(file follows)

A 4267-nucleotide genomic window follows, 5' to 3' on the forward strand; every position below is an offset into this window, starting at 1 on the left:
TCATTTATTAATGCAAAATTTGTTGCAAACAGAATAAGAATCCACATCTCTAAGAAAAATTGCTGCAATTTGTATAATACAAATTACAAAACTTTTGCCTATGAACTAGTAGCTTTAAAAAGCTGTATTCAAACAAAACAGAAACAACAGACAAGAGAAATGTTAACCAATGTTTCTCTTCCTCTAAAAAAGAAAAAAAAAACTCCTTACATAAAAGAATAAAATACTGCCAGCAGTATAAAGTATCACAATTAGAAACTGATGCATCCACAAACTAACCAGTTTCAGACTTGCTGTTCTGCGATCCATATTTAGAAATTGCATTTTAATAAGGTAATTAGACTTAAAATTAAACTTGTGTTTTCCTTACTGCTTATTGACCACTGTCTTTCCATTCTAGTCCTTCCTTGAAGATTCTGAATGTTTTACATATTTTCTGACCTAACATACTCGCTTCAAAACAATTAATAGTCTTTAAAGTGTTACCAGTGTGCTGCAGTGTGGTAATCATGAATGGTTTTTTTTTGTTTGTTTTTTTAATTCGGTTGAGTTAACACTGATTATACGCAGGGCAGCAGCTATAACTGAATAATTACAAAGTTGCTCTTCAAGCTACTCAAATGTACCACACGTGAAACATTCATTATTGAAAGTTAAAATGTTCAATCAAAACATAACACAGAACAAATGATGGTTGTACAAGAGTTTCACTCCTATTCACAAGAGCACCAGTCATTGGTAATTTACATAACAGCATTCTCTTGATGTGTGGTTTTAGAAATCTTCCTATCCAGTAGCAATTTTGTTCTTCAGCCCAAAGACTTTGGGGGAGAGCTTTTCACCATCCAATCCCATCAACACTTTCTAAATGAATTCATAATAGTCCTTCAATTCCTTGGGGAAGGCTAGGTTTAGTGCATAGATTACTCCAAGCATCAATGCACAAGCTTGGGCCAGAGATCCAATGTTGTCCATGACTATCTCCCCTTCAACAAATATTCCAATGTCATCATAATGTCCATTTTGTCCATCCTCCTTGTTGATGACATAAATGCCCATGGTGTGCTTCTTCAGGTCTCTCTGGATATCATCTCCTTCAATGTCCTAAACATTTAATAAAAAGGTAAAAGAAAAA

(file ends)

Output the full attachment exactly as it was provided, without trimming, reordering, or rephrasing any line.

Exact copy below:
A 4267-nucleotide genomic window follows, 5' to 3' on the forward strand; every position below is an offset into this window, starting at 1 on the left:
TCATTTATTAATGCAAAATTTGTTGCAAACAGAATAAGAATCCACATCTCTAAGAAAAATTGCTGCAATTTGTATAATACAAATTACAAAACTTTTGCCTATGAACTAGTAGCTTTAAAAAGCTGTATTCAAACAAAACAGAAACAACAGACAAGAGAAATGTTAACCAATGTTTCTCTTCCTCTAAAAAAGAAAAAAAAAACTCCTTACATAAAAGAATAAAATACTGCCAGCAGTATAAAGTATCACAATTAGAAACTGATGCATCCACAAACTAACCAGTTTCAGACTTGCTGTTCTGCGATCCATATTTAGAAATTGCATTTTAATAAGGTAATTAGACTTAAAATTAAACTTGTGTTTTCCTTACTGCTTATTGACCACTGTCTTTCCATTCTAGTCCTTCCTTGAAGATTCTGAATGTTTTACATATTTTCTGACCTAACATACTCGCTTCAAAACAATTAATAGTCTTTAAAGTGTTACCAGTGTGCTGCAGTGTGGTAATCATGAATGGTTTTTTTTTGTTTGTTTTTTTAATTCGGTTGAGTTAACACTGATTATACGCAGGGCAGCAGCTATAACTGAATAATTACAAAGTTGCTCTTCAAGCTACTCAAATGTACCACACGTGAAACATTCATTATTGAAAGTTAAAATGTTCAATCAAAACATAACACAGAACAAATGATGGTTGTACAAGAGTTTCACTCCTATTCACAAGAGCACCAGTCATTGGTAATTTACATAACAGCATTCTCTTGATGTGTGGTTTTAGAAATCTTCCTATCCAGTAGCAATTTTGTTCTTCAGCCCAAAGACTTTGGGGGAGAGCTTTTCACCATCCAATCCCATCAACACTTTCTAAATGAATTCATAATAGTCCTTCAATTCCTTGGGGAAGGCTAGGTTTAGTGCATAGATTACTCCAAGCATCAATGCACAAGCTTGGGCCAGAGATCCAATGTTGTCCATGACTATCTCCCCTTCAACAAATATTCCAATGTCATCATAATGTCCATTTTGTCCATCCTCCTTGTTGATGACATAAATGCCCATGGTGTGCTTCTTCAGGTCTCTCTGGATATCATCTCCTTCAATGTCCTAAACATTTAATAAAAAGGTAAAAGAAAAA